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Yes you can fly around up here all day, nice sounds and with a great X-Plane view... 

 

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A lot of flyer users struggled to get the Do 228 down to a slow speed of the blue marked 100kts. You won't unless you tune back the Engine Speed levers to "LOW". There is still plenty of power to keep the Dornier happy, and unless you need a lot of power or are in a go-around situation the low mode setting is fine.

 

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In fact that 100kt zone is a nice place to be, but only full flap at the last minute because it has that bit more heavier drag...

 

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In low light and restricted visibility the heavy window reflections became quite strong, yes I could still turn them off, but why should I have to do that. Basically if you follow the yellow 138kts, Blue 110kts and Red stall 70kt markers and you can't can't go wrong and then work and get your approach speed down to a comfortable 85knts.

 

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Flare should be a smidge over or even on the Red 70knt marker. Control in the final moments is very good with lots of feedback and feel.

 

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Hitting the reverse pitch is like walking into a wall, it is very effective and I easily found I could use the first exit off EGHI's RWY 20. It is a STOL remember, and you don't have to give out full throttle power either to slow the aircraft from an already slow landing speed...  reverse prop sounds are excellent.

 

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Reducing the engine speed earlier allows you to easy transition back to your taxi speed, but remember only to use one throttle lever, any side can be used and also helps while doing the turning at the tight end of runway in turnaround situations.

 

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Last but not least is the way you shutdown the aircraft's Honeywell TPE-331-10 turboprop, 776 shp (579 kW) engines. If you pull the engine speed levers to the full reverse the engines will still rotate...  You will need to go back up to that actual starter switch, that is the one under the protective cover and switch it over to "STOP", and only then will the Honeywell's finally slow down a stop.

 

Do 228 Lighting

Lighting is excellent and very versatile. There is both taxi and landing lights, but you can only use one or the other as they are both on the same switch...

 

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...  there is very good tail lighting and a wing (Inspection/Ice) light, but again both are on the same switch so it is again one or the other.

 

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Cockpit lighting is very, very good. There is both separate instrument lighting for both pilots, under glareshield strip lighting and overhead dome lighting and all are adjustable and you are able to find the right lighting conditions that you require.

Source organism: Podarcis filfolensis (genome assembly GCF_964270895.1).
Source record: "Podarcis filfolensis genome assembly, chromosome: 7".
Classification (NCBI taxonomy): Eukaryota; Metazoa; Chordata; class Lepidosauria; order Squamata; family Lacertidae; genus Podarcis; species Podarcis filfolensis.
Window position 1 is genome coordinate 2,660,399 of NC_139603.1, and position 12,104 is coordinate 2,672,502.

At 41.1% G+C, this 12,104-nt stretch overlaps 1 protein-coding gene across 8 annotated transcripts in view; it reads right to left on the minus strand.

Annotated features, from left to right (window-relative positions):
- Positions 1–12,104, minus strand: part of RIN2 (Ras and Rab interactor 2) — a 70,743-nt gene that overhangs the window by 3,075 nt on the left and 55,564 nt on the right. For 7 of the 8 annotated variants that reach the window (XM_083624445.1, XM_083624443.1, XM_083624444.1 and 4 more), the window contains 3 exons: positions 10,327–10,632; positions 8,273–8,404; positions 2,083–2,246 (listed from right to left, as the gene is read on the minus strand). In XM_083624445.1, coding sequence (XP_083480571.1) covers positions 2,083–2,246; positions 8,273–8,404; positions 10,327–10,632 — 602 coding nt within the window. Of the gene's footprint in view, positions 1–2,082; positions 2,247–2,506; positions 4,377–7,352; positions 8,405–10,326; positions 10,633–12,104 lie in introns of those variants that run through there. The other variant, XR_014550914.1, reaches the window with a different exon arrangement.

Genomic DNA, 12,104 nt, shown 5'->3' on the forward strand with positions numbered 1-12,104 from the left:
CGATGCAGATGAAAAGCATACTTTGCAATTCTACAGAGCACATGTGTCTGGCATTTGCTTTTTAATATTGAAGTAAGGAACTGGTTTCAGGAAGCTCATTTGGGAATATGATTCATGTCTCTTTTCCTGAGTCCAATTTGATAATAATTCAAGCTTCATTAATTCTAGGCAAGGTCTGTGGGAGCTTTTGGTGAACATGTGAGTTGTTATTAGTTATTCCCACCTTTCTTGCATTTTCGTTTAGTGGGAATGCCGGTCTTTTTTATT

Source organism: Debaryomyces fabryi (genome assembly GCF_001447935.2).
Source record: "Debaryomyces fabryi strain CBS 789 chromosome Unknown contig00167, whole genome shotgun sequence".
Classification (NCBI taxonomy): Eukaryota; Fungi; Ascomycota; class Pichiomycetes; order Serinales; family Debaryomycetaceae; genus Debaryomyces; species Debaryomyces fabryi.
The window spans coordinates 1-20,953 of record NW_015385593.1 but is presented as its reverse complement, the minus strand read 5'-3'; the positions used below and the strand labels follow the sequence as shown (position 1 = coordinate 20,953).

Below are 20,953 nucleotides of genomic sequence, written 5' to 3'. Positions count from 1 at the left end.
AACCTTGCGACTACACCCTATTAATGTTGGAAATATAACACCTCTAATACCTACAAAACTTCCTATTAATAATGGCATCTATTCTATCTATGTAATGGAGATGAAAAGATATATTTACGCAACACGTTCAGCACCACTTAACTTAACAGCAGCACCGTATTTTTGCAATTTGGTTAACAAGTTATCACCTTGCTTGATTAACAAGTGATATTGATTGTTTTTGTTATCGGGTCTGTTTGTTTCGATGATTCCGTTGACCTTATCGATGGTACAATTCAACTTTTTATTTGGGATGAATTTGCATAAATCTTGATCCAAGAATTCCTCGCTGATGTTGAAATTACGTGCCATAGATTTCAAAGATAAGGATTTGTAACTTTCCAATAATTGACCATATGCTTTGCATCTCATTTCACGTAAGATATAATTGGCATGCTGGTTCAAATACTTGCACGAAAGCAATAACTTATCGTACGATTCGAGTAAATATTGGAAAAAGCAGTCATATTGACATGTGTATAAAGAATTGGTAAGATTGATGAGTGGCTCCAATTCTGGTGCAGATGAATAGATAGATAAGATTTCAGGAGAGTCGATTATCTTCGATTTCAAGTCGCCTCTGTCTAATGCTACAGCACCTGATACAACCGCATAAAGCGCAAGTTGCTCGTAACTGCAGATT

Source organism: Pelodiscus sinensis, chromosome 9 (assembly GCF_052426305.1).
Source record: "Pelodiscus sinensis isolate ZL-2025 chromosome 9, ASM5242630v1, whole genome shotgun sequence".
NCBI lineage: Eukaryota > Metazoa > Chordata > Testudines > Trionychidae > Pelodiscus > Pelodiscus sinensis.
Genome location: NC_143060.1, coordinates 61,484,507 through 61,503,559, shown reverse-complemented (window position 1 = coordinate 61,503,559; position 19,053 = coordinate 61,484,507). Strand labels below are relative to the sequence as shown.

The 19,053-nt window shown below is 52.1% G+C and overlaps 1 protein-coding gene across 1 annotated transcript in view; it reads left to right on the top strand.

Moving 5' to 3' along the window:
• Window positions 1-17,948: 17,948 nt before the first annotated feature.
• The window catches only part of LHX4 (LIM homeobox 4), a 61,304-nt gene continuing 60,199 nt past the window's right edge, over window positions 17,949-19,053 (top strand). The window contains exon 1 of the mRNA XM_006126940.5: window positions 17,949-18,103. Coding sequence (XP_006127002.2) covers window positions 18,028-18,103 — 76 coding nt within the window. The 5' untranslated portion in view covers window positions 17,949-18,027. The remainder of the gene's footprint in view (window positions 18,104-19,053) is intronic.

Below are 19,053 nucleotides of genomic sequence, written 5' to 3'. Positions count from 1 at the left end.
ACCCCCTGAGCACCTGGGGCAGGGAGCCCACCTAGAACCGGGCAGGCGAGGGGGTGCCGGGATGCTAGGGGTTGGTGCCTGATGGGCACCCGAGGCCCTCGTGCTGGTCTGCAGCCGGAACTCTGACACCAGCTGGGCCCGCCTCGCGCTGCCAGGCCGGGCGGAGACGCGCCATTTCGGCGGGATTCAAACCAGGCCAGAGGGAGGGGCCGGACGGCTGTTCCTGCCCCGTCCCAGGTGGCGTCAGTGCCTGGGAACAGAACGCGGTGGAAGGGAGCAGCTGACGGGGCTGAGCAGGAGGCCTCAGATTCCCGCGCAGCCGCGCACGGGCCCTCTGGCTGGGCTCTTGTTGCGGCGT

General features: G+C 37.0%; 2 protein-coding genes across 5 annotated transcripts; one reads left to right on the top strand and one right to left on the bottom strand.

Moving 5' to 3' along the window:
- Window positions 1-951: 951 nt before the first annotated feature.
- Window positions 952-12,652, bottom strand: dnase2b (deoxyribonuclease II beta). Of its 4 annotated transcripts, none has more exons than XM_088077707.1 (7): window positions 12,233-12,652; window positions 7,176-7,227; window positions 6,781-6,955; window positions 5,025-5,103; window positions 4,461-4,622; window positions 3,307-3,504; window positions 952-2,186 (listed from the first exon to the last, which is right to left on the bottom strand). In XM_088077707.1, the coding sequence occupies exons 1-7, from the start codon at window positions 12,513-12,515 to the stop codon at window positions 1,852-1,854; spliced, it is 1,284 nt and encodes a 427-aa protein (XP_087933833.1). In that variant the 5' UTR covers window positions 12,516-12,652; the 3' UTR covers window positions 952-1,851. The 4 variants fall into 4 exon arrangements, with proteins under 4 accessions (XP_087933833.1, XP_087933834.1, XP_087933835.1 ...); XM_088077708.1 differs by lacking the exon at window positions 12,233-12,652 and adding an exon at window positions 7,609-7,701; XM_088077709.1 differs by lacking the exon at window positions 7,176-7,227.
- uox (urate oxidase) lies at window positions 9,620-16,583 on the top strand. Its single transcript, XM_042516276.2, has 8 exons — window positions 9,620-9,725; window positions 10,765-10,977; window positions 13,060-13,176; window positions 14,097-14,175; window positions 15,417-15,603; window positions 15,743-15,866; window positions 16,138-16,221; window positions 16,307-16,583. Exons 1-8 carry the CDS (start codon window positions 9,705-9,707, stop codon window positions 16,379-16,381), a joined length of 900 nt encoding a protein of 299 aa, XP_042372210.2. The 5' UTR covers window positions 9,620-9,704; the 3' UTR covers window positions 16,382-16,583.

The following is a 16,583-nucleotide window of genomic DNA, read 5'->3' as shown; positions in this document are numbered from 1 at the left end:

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OHP is separately controlled as is the strip lighting.

 

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The cabin is actually even better!  There is three cabin settings in: Off - Dim - Full

 

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Seatbelt & No Smoking signs are separate as well and even the Fire exit signs can be switched on or off.

 

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External has good navigation, beacon and the new double strobe flash. However the window reflections are quite bad at night and need to be turned off.

 

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Liveries

There are eight liveries with the default white called "Substance". All liveries are 4K and very high quality textures, and they do take a fair bit of power and framerate to run if you have your Texture Resolution set high, your best option is to down the texture resolution a notch to pull it under the 4gb graphic limit.

Other liveries include: 57-06 (German), Aerocardal (Chile), Air Caraibes (French Guadeloupe), G-EMEK and Aurigny (UK), MM-69231 (Mexico) and Kustwacht (Netherlands).

 

DO228_Livery Substance.jpgDO228_Livery 57-06.jpg

DO228_Livery CC-CXW.jpgDO228_Livery F-OSTB.jpg

DO228_Livery G-EMEK.jpgDO228_Livery G-LNDG.jpg

DO228_Livery MM-69231.jpgDO228_Livery PC-CNO.jpg

 

Summary

You marvel at the changes, now more than ever as the quality goes higher, aircraft go more complex and you have even more extreme detailing, last years brilliance is this years middle shelf life and on it goes. But how good is this Dornier Do 228-100.

 

In every area it exceeds, and you get so much now for your flying dollar. The only blight on the copybook are the reflections, just too strong and become even intrusive in certain lighting conditions and have to be turned off, the cabin window reflections are the wrong ones as well.

 

But that is a smidgen of the smallest of the smallest of things compared to what you have here. The Do 228 does have some quirks that you need to adjust too, but again that is part of the familiarization of flying different aircraft. And to note the aircraft is VR compatible as well and ready for your Virtual Reality headset.